A sea of purple

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For hours, people’s heads bobbed up and down amongst a sea of purple.

It was the annual lavender festival at Seafoam Lavender Company and Gardens, and Phyllis-Ann Downey and Carolyn Lee made the trip from Halifax specifically for the event.

“We heard about it through Facebook,” said Lee. “We’re both big lavender fans.”

It was their first time visiting the farm, and the smiles on their faces told of their decision. Along with a lavender u-pick, visitors had a chance to learn about the flower and its uses, and purchase goodies made with the bud. Faith Drinnan of Sisterhood Fibres was on site spinning yarn, various shades of purple yarn hanging around her.

Lee picked up a number of items — tea, cookies and shortbread — and Downey has plans to take some buds to her friend in Iceland.

“Plus, I’ll dry some for myself and probably put some in a vase. They’re so pretty to look at,” said Downey.

Dave Belt, who owns the lavender farm with his wife, Susan, continuously spoke with groups of visitors about the plant, and gave advice on drying (in a cool, dark place) and growing.

He said the plant is native to the Mediterranean Basin, and isolated lavender was first found in Africa. It was, however, found and used in India and southern Asia, and brought to North America.

“The Egyptians were the first to use lavender extensively,” he said, noting they used it for food and were one of the first groups of people to press the oil out of the buds.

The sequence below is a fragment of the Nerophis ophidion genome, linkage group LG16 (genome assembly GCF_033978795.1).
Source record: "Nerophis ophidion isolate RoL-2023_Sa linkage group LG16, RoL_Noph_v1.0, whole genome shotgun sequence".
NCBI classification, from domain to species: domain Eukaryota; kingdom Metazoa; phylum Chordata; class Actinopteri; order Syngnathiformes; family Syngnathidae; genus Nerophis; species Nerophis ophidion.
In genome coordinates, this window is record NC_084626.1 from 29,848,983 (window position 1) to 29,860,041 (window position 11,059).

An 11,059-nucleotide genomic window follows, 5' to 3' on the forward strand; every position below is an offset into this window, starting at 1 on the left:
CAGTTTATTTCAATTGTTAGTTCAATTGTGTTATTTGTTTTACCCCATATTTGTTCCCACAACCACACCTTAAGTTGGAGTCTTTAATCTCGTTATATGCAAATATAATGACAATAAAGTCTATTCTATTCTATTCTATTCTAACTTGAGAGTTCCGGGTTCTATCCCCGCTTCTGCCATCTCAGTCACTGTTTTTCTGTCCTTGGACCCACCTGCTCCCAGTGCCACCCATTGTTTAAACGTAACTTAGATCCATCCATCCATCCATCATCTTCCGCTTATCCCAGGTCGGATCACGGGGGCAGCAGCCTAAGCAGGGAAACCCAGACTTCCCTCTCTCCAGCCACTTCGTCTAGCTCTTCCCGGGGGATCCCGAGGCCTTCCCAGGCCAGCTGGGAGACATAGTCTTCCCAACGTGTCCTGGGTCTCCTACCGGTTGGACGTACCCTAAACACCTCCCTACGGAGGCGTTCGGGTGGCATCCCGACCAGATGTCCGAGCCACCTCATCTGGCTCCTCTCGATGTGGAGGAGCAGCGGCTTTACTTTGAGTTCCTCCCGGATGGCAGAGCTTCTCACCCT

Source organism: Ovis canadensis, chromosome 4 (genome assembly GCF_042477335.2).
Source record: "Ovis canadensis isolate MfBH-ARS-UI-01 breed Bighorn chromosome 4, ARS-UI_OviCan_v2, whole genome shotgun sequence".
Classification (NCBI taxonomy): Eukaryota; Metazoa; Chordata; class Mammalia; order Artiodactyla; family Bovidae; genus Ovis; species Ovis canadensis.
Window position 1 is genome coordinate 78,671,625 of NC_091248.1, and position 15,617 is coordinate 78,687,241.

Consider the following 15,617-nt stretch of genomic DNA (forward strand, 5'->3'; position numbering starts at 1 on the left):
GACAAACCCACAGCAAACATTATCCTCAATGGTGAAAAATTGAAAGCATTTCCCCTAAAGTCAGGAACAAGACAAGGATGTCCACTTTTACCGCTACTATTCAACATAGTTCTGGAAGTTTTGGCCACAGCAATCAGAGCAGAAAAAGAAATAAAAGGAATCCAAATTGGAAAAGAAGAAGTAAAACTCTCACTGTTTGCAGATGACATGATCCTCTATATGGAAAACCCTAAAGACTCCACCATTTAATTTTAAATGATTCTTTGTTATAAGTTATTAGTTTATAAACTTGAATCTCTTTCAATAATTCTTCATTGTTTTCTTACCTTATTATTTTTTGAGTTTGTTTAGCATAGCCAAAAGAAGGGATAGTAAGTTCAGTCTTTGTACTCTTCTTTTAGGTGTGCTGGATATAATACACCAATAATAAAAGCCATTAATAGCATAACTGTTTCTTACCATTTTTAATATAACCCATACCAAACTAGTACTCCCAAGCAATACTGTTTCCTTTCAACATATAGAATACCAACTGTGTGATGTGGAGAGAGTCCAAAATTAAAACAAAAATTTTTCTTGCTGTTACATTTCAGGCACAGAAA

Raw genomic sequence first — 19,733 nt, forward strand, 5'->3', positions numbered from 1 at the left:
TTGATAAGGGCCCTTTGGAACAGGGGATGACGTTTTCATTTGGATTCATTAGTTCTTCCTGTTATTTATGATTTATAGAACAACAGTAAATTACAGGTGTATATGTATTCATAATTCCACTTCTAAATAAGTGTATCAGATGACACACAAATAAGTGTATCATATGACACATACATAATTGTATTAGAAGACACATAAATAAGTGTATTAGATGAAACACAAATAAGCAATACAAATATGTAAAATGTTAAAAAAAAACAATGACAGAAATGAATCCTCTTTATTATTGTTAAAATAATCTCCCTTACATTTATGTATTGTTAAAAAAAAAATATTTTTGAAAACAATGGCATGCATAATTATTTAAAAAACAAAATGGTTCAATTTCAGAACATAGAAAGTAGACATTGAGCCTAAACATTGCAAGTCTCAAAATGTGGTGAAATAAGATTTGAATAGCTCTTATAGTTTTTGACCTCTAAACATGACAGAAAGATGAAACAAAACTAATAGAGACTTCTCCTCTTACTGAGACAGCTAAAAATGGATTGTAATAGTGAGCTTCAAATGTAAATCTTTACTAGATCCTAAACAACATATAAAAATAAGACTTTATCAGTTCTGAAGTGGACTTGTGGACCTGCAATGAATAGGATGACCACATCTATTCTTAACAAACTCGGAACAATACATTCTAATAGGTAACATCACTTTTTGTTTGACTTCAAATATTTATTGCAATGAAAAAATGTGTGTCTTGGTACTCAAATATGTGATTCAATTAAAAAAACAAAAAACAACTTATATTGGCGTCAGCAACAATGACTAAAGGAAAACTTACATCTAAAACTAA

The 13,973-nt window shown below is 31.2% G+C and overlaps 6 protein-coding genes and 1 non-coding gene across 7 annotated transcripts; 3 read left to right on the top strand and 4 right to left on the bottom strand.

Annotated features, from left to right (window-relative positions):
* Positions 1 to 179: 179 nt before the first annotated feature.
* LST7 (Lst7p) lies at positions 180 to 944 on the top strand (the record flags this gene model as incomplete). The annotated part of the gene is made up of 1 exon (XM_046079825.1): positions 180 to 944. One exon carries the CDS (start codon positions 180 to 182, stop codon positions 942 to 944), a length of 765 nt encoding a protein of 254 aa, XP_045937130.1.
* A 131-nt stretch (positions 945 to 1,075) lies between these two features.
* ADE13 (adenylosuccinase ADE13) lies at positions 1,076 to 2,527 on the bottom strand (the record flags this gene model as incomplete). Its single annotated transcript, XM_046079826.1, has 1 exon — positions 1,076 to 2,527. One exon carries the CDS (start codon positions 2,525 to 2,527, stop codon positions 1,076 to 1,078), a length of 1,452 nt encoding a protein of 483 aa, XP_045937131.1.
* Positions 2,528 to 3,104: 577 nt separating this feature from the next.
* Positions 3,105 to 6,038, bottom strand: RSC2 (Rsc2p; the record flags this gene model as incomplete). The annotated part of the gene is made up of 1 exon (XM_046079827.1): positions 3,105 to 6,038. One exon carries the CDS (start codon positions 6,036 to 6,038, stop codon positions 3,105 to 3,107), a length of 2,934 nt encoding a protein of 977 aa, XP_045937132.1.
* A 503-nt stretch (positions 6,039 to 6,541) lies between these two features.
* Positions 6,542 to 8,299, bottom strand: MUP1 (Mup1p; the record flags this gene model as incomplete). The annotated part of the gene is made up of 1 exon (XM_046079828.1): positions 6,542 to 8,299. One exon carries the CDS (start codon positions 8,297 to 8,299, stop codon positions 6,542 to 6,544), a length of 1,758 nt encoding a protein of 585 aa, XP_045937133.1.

“It was an inefficient way, so the Royal family and pharaohs were the only ones allowed to use the oil.”

Spices, he told those gathered, were also used in the mummification process.

With about 200 different kinds of lavender available today, Belt has created a categorization system to simplify the identification process. He categorizes lavender in one of four ways — true lavender (short/medium flower stalks with concentrated flower heads on each, suitable for oil production and culinary use), stoechas lavender (stalks varying in length with a pineapple-shaped flower head forming, with fertile seeds; not suitable, generally, for oil or culinary use); spike lavender (tall, elongated flower stocks with concentrated blossom clusters, fertile seeds, good for oil production), and hybrids (a cross between true and spike lavender).

“But there are various different types in each category,” he explained.

When it comes to culinary items, the lavender company uses the buds to make a variety of items and offers a blend of spices for cooking. They use the flowers to make jelly, which Belt says is somewhat fruity, similar to grape jelly.

The couple has two distillers — one copper and one glass — to use to pull the essential oil out of the plant, and will soon have a microwave extractor for a more efficient process.

“Never consume essential oil,” said Belt, explaining there are recent crazes about drinking oils.

Pure essential oils can do damage to the skin if applied directly, as well as liver and other internal organs if ingested. To apply it directly to the skin, Belt says it should be mixed with a carrier oil, such as jojoba, at a ratio of 97 (carrier oil) to 3 (essential oil).

“That just shows you how potent pure essential oil is,” he said.

Those wishing to use it in bath water, for example, should also use a carrier oil, such as olive.

Above: Phyllis-Ann Downey, left, and Carolyn Lee made the trek from Halifax to the Seafoam Lavender Company and Gardens for the annual lavender festival. Along with picking lavender, the women purchased a variety of culinary items. They plan to be back again in the future. (Raissa Tetanish photo)

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